More than anybody else, Aristotle enshrines happiness as a central purpose of human life and a goal in itself. As a result he devotes more space to the topic of happiness than any thinker prior to the modern era. Aristotle says, “Happiness depends on ourselves.” “Happiness depends on the cultivation of virtue.” “Virtue is achieved by maintaining the Mean, which is the balance.” One of Aristotle’s most influential works is the Nicomachean Ethics, quoted above, where he presents a theory of happiness that is still relevant today, over 2,300 years later. The key question Aristotle seeks to answer in these lectures is “What is the ultimate purpose of human existence?” What is that end or goal for which we should direct all of our activities?
In the above quote from Nicomachean Ethics, we can see another important feature of Aristotle’s theory: the link between the concepts of happiness and virtue. Aristotle tells us that the most important factor in the effort to achieve happiness is to have a good moral character — what he calls “complete virtue.” But being virtuous is not a passive state: one must act in accordance with virtue. Nor is it enough to have a few virtues; rather one must strive to possess all of them. As Aristotle writes,
“He is happy who lives in accordance with complete virtue and is sufficiently equipped with external goods, not for some chance period but throughout a complete life.” (Nicomachean Ethics)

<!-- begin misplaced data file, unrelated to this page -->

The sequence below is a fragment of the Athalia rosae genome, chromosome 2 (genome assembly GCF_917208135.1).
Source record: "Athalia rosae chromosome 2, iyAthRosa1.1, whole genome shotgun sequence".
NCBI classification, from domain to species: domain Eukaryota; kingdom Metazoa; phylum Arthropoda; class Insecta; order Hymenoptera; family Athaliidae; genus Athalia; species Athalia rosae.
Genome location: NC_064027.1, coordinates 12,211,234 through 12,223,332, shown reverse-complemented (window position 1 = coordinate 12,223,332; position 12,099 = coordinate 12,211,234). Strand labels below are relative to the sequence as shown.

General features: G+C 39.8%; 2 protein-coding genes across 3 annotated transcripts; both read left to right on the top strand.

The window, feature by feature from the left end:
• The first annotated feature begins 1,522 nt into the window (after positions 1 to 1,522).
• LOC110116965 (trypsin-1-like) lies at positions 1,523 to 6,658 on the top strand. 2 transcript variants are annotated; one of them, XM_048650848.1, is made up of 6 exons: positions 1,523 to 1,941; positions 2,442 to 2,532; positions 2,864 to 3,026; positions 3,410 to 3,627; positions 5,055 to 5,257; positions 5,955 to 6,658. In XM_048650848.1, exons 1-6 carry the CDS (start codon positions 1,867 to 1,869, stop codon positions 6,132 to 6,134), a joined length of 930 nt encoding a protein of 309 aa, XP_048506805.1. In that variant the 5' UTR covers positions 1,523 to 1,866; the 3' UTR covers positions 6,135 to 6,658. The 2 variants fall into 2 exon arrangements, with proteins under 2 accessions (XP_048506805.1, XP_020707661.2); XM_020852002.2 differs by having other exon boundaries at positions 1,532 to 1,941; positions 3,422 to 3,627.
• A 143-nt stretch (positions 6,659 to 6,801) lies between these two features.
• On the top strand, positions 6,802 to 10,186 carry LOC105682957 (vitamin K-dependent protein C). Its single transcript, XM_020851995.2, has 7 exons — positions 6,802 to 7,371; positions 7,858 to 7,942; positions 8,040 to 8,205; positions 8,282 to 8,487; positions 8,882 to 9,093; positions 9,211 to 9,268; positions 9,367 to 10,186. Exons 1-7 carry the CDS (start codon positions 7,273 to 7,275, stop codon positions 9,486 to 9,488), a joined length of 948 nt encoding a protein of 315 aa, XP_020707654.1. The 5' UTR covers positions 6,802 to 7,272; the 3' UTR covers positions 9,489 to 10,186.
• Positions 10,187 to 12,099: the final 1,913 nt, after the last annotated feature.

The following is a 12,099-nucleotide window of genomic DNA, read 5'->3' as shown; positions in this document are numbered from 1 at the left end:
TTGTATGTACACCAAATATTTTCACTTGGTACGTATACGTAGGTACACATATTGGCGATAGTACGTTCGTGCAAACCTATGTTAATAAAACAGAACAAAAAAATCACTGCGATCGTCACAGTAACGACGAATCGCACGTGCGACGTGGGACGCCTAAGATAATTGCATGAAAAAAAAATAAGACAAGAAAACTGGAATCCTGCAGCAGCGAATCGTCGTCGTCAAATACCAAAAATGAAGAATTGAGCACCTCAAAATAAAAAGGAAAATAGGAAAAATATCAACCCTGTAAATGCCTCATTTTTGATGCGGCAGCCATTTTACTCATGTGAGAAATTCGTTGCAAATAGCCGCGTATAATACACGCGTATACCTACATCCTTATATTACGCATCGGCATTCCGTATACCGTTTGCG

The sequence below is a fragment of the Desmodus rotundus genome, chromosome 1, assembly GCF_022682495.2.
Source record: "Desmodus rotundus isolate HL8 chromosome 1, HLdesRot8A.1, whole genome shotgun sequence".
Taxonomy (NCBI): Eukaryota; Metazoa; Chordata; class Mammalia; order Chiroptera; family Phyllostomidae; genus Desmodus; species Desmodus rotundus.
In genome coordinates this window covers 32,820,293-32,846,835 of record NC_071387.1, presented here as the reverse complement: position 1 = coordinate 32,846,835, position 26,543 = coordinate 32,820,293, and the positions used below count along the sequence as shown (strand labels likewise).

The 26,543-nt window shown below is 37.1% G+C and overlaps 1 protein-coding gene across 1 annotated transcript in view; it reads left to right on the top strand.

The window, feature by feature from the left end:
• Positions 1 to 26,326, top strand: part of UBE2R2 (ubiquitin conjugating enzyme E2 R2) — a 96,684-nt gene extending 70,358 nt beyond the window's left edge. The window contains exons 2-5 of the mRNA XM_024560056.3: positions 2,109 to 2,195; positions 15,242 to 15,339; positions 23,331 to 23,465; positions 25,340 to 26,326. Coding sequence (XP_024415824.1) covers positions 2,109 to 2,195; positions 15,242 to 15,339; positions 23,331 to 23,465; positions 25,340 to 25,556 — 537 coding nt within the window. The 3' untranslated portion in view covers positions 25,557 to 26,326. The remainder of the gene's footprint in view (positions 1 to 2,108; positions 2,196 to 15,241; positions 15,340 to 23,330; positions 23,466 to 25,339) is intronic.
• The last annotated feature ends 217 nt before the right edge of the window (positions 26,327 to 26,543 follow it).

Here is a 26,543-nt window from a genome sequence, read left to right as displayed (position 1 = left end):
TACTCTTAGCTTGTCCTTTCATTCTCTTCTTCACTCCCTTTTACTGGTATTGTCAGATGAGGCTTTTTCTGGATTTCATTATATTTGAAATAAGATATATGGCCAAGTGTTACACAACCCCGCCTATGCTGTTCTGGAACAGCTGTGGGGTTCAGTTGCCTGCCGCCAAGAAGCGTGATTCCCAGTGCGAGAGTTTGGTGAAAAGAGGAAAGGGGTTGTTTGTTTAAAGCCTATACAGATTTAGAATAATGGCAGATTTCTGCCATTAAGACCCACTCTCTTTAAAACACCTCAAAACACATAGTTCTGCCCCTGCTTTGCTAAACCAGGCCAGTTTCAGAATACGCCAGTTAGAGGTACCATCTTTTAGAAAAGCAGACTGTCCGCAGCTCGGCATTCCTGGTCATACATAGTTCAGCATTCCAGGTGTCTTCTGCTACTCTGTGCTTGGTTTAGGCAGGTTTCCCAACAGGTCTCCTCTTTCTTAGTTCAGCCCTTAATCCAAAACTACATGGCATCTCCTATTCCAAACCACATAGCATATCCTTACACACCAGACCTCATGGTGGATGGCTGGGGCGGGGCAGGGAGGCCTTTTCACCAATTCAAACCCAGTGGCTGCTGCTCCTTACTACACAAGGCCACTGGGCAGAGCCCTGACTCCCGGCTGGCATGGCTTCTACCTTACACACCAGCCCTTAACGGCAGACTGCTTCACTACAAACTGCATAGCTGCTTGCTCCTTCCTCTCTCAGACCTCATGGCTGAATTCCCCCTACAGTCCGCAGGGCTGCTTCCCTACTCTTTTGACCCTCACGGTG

Many contemporaries of Thomas Jefferson would also have been influenced in this same direction by the Enlightenment thinkers. In the Western tradition, Scottish philosophers such as Frances Hutcheson, David Hume and Adam Smith urge this idea, that happiness is associated with virtue and benevolence. Francis Hutcheson (1694–1746) claimed that humans have a moral sense that leads to pleasurable sensations whenever they act rightly. This means that a person experiences pleasure when he or she acts virtuously and when such acts become habitual, they lead to happiness. For Hume (1711-1776), the highest good is based on the pursuit of happiness. We are personally happy when we’re good to others, not due to some high spiritual reward but because this approach leads to a harmonious social whole. So personal and social well being go hand in hand. As Hume writes: “benevolence offers the merit of meeting human need and bestowing happiness, bringing harmony within families, the mutual support of friends, and order to society.” Smith (1723–1790) entered the University of Glasgow when he was fourteen and studied moral philosophy under Francis Hutcheson. It was here that Smith developed his passion for liberty, reason and free speech. Smith believed, “The consciousness, or even the suspicion, of having done wrong, is a load upon every mind, and is accompanied with anxiety and terror in all those who are not hardened by long habits of iniquity.”